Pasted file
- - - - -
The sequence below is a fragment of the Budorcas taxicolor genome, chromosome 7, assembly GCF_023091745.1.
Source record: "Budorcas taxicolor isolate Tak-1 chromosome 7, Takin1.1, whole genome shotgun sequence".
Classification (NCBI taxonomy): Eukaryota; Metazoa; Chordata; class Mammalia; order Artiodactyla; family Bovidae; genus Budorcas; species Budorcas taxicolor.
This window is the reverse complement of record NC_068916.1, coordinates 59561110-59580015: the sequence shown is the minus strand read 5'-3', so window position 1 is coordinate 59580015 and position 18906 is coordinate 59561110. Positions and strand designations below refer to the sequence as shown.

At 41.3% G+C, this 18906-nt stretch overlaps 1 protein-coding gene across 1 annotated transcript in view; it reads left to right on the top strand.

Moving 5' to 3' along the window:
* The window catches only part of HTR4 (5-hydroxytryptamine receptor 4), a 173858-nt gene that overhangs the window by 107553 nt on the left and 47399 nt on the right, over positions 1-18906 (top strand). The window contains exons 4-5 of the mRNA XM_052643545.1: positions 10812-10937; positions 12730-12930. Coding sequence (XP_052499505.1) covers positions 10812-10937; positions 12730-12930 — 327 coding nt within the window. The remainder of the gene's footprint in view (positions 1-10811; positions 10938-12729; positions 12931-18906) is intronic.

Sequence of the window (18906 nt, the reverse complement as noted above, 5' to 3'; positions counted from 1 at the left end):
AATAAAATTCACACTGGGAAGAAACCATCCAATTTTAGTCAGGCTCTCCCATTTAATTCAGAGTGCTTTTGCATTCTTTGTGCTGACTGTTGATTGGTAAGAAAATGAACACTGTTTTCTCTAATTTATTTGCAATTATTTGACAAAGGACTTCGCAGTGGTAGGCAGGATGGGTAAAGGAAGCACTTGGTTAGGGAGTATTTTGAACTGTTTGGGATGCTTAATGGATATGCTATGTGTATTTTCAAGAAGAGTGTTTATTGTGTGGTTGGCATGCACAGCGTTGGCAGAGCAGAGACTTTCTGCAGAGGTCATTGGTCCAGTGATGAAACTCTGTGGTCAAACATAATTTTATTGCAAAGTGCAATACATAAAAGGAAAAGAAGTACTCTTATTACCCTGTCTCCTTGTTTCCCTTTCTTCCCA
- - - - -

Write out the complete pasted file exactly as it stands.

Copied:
The sequence below is a fragment of the Budorcas taxicolor genome, chromosome 7, assembly GCF_023091745.1.
Source record: "Budorcas taxicolor isolate Tak-1 chromosome 7, Takin1.1, whole genome shotgun sequence".
Classification (NCBI taxonomy): Eukaryota; Metazoa; Chordata; class Mammalia; order Artiodactyla; family Bovidae; genus Budorcas; species Budorcas taxicolor.
This window is the reverse complement of record NC_068916.1, coordinates 59561110-59580015: the sequence shown is the minus strand read 5'-3', so window position 1 is coordinate 59580015 and position 18906 is coordinate 59561110. Positions and strand designations below refer to the sequence as shown.

At 41.3% G+C, this 18906-nt stretch overlaps 1 protein-coding gene across 1 annotated transcript in view; it reads left to right on the top strand.

Moving 5' to 3' along the window:
* The window catches only part of HTR4 (5-hydroxytryptamine receptor 4), a 173858-nt gene that overhangs the window by 107553 nt on the left and 47399 nt on the right, over positions 1-18906 (top strand). The window contains exons 4-5 of the mRNA XM_052643545.1: positions 10812-10937; positions 12730-12930. Coding sequence (XP_052499505.1) covers positions 10812-10937; positions 12730-12930 — 327 coding nt within the window. The remainder of the gene's footprint in view (positions 1-10811; positions 10938-12729; positions 12931-18906) is intronic.

Sequence of the window (18906 nt, the reverse complement as noted above, 5' to 3'; positions counted from 1 at the left end):
AATAAAATTCACACTGGGAAGAAACCATCCAATTTTAGTCAGGCTCTCCCATTTAATTCAGAGTGCTTTTGCATTCTTTGTGCTGACTGTTGATTGGTAAGAAAATGAACACTGTTTTCTCTAATTTATTTGCAATTATTTGACAAAGGACTTCGCAGTGGTAGGCAGGATGGGTAAAGGAAGCACTTGGTTAGGGAGTATTTTGAACTGTTTGGGATGCTTAATGGATATGCTATGTGTATTTTCAAGAAGAGTGTTTATTGTGTGGTTGGCATGCACAGCGTTGGCAGAGCAGAGACTTTCTGCAGAGGTCATTGGTCCAGTGATGAAACTCTGTGGTCAAACATAATTTTATTGCAAAGTGCAATACATAAAAGGAAAAGAAGTACTCTTATTACCCTGTCTCCTTGTTTCCCTTTCTTCCCA